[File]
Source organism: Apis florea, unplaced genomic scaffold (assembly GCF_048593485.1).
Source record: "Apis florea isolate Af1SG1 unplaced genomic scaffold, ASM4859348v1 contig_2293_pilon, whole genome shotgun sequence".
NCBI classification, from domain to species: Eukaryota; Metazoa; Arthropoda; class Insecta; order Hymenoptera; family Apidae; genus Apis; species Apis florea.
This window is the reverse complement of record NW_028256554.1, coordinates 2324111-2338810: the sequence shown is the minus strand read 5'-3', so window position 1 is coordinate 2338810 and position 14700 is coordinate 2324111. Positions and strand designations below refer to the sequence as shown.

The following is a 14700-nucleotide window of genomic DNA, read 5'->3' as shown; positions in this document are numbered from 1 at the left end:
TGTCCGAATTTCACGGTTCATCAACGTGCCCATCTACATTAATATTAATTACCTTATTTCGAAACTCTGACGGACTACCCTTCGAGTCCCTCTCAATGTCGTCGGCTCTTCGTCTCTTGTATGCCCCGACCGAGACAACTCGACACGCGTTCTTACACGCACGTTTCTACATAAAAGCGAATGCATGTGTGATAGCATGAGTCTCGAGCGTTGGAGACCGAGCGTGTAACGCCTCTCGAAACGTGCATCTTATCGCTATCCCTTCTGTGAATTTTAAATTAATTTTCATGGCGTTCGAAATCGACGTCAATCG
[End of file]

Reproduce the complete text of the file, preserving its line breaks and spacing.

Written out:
Source organism: Apis florea, unplaced genomic scaffold (assembly GCF_048593485.1).
Source record: "Apis florea isolate Af1SG1 unplaced genomic scaffold, ASM4859348v1 contig_2293_pilon, whole genome shotgun sequence".
NCBI classification, from domain to species: Eukaryota; Metazoa; Arthropoda; class Insecta; order Hymenoptera; family Apidae; genus Apis; species Apis florea.
This window is the reverse complement of record NW_028256554.1, coordinates 2324111-2338810: the sequence shown is the minus strand read 5'-3', so window position 1 is coordinate 2338810 and position 14700 is coordinate 2324111. Positions and strand designations below refer to the sequence as shown.

The following is a 14700-nucleotide window of genomic DNA, read 5'->3' as shown; positions in this document are numbered from 1 at the left end:
TGTCCGAATTTCACGGTTCATCAACGTGCCCATCTACATTAATATTAATTACCTTATTTCGAAACTCTGACGGACTACCCTTCGAGTCCCTCTCAATGTCGTCGGCTCTTCGTCTCTTGTATGCCCCGACCGAGACAACTCGACACGCGTTCTTACACGCACGTTTCTACATAAAAGCGAATGCATGTGTGATAGCATGAGTCTCGAGCGTTGGAGACCGAGCGTGTAACGCCTCTCGAAACGTGCATCTTATCGCTATCCCTTCTGTGAATTTTAAATTAATTTTCATGGCGTTCGAAATCGACGTCAATCG